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Exhibition of works by Thór Vigfússon. on view at i8 Gallery
Thór Vigfússon: Exhibition at i8 Gallery, 6 May - 4 June 2016. Courtesy of the artist and i8 Gallery.

by Guðni Tómasson

REYKJAVIK.- It is the nature and magic of visual art that it can at the same time seem simple and complex, fully on the surface while being layered in depth and diverse connections. Whether it is constructed by symbolism, driven by conceptual or historical connotations or trimmed down by minimalistic aesthetics, the fact remains that the visual effect of art is always created in the eye of the beholder. That is why words, that often supplement visual art, are just as likely to get in the way of things.

The art of Þór Vigfússon (b. 1954) is not highly complex even though the technical aspect is often far more troublesome than what meets the eye, and the lively world of colour keeps the eye rather busy. The internal world of this visual art is rather straightforward. It is simply based on two elements: form and colour. But these are no lightweight elements, but in fact the real basis of everything we consider to be the visual arts. The search for the right balance between the two is crucial and eternal and in the works of Vigfússon’s one senses a great longing for some sort of visual solution, though it is a solution that is likely to become even more remote when it is approached.

While experiencing the works one senses the artist’s fascination for industrial technique, for the possibilities of machines that cut and polish the works just as the artist likes them. Vigfússon comes from a family of artisans with a keen eye for details. Even while traveling in around gallery districts of foreign cities he is often drawn to hardware stores where he adds colour-samples to his collection. These eventually come in handy when he has mixed his own colours by hand and has to give the exact details about how the final finish of his works should be.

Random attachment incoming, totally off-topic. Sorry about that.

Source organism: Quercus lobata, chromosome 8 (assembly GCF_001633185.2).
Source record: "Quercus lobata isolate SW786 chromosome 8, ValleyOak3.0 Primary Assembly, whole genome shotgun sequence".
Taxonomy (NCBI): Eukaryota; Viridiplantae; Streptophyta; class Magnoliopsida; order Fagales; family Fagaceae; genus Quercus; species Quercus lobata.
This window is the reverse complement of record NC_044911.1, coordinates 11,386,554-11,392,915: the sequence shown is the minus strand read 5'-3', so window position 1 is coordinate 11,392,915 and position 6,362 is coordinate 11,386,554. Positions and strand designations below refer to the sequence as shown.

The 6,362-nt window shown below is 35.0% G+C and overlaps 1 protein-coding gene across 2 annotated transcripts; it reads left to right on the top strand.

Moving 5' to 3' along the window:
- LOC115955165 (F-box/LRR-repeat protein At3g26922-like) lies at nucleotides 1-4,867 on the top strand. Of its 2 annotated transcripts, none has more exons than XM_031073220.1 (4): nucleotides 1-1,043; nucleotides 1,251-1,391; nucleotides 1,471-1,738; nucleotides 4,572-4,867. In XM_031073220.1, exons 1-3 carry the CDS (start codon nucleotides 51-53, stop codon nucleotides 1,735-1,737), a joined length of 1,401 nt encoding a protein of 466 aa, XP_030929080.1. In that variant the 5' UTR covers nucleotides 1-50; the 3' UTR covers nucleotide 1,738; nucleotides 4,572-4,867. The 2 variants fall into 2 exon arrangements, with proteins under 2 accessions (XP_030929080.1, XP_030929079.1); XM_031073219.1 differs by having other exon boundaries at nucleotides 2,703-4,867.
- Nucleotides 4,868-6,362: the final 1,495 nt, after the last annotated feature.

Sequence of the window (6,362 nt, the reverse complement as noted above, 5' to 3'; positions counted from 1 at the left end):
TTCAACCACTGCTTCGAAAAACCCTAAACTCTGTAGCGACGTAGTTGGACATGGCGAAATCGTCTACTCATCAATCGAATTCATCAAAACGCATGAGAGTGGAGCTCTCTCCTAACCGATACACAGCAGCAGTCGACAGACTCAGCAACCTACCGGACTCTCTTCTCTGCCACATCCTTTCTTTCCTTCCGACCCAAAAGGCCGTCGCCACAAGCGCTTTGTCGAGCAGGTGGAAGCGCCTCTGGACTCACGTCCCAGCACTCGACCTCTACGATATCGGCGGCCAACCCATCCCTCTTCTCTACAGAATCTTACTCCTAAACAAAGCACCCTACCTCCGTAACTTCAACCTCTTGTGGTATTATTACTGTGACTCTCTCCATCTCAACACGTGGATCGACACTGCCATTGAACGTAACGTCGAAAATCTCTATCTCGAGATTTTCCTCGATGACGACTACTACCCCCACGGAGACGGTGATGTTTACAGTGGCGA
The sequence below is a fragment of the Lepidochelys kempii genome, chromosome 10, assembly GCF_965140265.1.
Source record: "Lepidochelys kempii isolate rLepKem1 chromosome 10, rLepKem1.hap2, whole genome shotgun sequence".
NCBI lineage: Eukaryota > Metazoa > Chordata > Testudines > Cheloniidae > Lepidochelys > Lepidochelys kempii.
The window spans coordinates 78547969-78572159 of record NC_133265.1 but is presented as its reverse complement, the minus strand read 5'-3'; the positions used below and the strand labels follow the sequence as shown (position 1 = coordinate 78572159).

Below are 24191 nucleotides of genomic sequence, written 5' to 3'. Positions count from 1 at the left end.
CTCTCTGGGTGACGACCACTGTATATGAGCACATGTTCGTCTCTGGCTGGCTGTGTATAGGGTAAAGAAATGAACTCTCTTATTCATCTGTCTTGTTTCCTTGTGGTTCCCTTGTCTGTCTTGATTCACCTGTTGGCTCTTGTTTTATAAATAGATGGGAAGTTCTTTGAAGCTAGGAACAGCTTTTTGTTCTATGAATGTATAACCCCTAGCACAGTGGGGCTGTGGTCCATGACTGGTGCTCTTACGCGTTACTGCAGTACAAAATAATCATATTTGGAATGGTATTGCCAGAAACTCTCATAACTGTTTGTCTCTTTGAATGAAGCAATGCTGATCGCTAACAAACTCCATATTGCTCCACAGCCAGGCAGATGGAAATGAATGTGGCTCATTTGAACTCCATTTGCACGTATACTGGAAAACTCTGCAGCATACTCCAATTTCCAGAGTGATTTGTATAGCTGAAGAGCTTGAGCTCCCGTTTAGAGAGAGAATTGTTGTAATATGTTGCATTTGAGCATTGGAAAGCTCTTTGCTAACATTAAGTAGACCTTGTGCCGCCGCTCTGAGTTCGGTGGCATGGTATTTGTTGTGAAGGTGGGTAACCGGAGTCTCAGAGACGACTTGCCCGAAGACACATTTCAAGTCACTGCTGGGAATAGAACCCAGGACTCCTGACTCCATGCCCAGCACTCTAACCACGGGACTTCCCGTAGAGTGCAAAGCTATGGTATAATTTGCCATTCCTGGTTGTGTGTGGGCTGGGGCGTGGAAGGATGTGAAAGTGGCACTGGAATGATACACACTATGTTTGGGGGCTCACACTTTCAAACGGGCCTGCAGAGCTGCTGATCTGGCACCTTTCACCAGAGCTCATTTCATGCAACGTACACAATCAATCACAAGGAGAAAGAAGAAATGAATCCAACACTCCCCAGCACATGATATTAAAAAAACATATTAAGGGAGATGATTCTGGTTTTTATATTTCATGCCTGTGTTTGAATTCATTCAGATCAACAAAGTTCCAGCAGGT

Colours are a complex phenomenon. Their nature is one of relativity and they have their own physiological, chemical, biological and psychological sides of wonder. The symbolic and cultural connotations of colour and their effect also opens up all sorts of workings that artist have explored in their works through history. In the case of Þór Vigfússon such explorations are not essential and even though he is perfectly aware of them he does not seem to mind them very much. But the eye knows what it wants and the inner workings of the pieces have to make sense to the artist himself.

Confronted with large coloured glassworks that run from the floor up to the ceiling one is inclined to consider connections to two extremes in western art. On the one hand the material itself, the glass plates, evoke thoughts about stained glass in gothic churches where vertical lines are meant to divert all thoughts to the heavens and where mystical daylight fills up the space. Here we are robbed of the translucent quality of the magical material and the use of colour is not based on any mystic or psychological connections. On the other hand the mind wonders to the basic principle of minimalism in visual art around the middle of the 20th century that found its outlet in the works of artists like for example Josef Albers, Barnett Newman and Donald Judd. In his works Þór Vigfússon aligns himself with this tribe of artists with his direct and straightforward art.

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